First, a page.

NC – Charities play a vital role in our society and offer valuable services in our communities. Every day, Canadians generously support this important work, but beware—there are individuals who try to take advantage of that goodwill. As March is Fraud Prevention Month, this is a perfect opportunity to educate yourself about charity-related fraud.
You can protect yourself from charity fraud by recognizing some of the signs:
- Inappropriate pressure to give immediately
- Calls that thank you for a pledge you do not remember making
- Organizations that use names similar to popular charities
- Canvassers who are reluctant to give you details about their organization
- Requests to send cash or a money order, rather than a cheque or credit card (cash is untraceable and cannot be cancelled)
- Offers to send a courier or an overnight delivery service to collect your money
- Overly friendly canvassers who ask personal questions
- The use of free e-mail addresses that allow individuals to easily hide their identity
- A strange combination of call display numbers such as 123-456-7890 or 777-777-7778, which suggest that the caller may be attempting to hide their number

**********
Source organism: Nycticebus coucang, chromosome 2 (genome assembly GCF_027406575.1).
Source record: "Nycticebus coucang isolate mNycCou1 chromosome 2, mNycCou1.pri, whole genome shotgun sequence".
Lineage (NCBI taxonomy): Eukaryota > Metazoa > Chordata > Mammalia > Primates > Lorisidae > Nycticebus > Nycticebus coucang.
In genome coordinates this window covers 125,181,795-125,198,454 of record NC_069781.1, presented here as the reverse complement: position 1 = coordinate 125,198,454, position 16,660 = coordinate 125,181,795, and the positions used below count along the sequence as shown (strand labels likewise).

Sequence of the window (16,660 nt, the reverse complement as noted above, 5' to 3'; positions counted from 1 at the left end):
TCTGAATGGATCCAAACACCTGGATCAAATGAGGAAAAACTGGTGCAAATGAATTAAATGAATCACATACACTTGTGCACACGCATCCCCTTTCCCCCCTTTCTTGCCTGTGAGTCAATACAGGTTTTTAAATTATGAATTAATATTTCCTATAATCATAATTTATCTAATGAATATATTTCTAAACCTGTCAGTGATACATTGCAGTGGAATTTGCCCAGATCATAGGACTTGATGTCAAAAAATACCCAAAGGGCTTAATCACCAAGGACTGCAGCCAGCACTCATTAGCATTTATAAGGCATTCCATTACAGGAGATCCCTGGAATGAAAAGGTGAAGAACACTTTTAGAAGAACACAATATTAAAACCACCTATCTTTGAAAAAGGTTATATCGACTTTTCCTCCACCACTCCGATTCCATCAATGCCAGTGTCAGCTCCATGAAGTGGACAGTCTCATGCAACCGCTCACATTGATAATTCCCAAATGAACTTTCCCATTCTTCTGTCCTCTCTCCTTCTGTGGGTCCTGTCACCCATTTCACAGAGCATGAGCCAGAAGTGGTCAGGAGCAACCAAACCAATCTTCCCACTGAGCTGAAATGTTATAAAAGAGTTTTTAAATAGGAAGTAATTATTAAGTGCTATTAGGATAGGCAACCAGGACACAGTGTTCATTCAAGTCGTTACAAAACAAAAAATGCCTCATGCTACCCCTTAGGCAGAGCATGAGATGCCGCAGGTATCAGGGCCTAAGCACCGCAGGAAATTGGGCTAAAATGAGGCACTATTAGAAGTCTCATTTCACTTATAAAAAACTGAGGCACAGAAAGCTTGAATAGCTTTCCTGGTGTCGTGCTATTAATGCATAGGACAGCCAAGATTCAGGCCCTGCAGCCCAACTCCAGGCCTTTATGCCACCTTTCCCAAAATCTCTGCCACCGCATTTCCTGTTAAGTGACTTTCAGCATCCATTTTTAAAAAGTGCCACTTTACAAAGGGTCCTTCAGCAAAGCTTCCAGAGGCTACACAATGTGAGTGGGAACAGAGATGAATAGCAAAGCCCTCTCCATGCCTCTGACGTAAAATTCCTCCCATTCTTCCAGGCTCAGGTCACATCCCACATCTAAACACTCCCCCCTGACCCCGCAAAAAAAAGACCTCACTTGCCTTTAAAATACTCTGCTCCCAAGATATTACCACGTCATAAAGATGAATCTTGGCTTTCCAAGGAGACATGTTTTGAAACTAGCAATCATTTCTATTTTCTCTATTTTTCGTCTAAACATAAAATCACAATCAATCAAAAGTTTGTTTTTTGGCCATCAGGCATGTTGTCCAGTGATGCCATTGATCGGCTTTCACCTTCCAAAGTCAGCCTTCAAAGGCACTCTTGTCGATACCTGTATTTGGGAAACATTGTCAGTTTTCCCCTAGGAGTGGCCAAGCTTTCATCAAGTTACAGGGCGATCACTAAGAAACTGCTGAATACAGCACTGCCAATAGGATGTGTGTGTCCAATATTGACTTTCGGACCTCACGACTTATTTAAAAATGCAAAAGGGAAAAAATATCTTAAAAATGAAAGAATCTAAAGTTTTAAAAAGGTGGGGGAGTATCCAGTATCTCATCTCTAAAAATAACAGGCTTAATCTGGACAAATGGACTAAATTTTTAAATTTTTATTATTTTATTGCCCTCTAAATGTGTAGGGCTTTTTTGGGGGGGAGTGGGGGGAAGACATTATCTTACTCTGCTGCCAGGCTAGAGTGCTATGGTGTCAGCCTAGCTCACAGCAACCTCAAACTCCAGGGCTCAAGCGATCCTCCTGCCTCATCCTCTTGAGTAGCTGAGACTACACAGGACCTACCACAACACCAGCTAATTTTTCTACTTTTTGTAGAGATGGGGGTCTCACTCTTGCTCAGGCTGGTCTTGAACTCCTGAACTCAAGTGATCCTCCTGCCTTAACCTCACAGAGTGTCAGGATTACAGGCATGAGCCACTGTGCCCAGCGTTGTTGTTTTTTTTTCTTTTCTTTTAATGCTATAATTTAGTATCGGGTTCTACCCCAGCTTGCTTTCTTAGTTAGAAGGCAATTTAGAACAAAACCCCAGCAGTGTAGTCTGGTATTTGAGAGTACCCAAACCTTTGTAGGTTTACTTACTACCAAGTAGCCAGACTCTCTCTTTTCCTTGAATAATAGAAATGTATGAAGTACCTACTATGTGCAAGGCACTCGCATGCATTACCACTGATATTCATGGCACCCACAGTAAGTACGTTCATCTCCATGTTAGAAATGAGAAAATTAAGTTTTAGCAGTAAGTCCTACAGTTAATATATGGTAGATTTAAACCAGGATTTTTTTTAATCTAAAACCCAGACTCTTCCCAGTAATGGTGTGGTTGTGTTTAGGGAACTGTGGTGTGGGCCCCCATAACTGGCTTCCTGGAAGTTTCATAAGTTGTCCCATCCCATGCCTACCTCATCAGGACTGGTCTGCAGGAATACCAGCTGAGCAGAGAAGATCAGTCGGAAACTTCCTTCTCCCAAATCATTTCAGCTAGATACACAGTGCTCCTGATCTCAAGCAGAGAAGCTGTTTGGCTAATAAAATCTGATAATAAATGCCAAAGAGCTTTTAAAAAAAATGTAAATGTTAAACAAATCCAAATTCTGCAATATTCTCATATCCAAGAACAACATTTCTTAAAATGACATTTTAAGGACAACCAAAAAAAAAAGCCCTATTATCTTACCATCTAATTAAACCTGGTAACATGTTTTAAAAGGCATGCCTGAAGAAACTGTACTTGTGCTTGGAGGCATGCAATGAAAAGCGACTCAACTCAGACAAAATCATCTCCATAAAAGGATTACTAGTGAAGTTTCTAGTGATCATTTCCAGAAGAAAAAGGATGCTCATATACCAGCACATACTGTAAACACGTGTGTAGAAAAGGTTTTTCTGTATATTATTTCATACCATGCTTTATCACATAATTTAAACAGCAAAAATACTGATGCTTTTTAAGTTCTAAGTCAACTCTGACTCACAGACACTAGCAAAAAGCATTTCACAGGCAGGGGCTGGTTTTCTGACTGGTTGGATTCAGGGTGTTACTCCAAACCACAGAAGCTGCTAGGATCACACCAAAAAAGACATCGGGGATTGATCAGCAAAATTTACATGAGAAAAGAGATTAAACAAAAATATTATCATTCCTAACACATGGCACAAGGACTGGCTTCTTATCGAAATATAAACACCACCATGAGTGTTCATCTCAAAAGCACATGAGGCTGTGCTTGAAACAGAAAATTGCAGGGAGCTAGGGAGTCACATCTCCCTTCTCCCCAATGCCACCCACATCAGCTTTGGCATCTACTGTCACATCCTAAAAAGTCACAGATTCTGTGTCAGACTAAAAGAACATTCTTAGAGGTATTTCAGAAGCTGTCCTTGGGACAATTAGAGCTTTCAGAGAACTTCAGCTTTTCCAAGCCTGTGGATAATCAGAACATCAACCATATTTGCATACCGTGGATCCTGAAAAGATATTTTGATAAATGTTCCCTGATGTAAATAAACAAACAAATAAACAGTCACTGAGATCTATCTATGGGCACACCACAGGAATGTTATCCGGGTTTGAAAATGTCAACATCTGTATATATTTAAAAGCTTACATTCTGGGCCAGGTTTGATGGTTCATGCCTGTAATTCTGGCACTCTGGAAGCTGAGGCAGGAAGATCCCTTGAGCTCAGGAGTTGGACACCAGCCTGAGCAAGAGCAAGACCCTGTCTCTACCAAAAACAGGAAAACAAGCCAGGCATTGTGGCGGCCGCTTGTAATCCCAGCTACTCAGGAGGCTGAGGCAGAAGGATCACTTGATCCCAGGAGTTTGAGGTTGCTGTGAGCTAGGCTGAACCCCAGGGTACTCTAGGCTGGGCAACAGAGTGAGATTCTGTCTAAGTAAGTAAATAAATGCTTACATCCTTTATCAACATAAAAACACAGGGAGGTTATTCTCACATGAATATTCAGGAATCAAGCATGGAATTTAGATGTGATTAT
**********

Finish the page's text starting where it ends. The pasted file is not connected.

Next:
- Promises of tax benefits greater than the amount paid or cost for the donation; if it appears too good to be true, it probably is.
Here are some other ways you can protect yourself from charity fraud:
- Take a moment to research where your money is going by consulting the Canada Revenue Agency’s website at www.cra.gc.ca/charitylists.
- Never write cheques to individuals, only to the charity, and if you are paying online, always ensure the site is secure. If you see a broken key or open padlock symbol in your Internet browser, this means the transaction is not secure and could be intercepted by a third party.
- Remember, if you feel uncomfortable when being asked to donate money, you can always refuse.
- If you suspect that fraud is taking place, report it to the Canadian Anti-Fraud Centre at 1-888-495-8501.
Protect yourself from fraud and ensure your donation ends up where it is intended. More information is available at the Canada Revenue Agency’s website at www.cra.gc.ca/donors.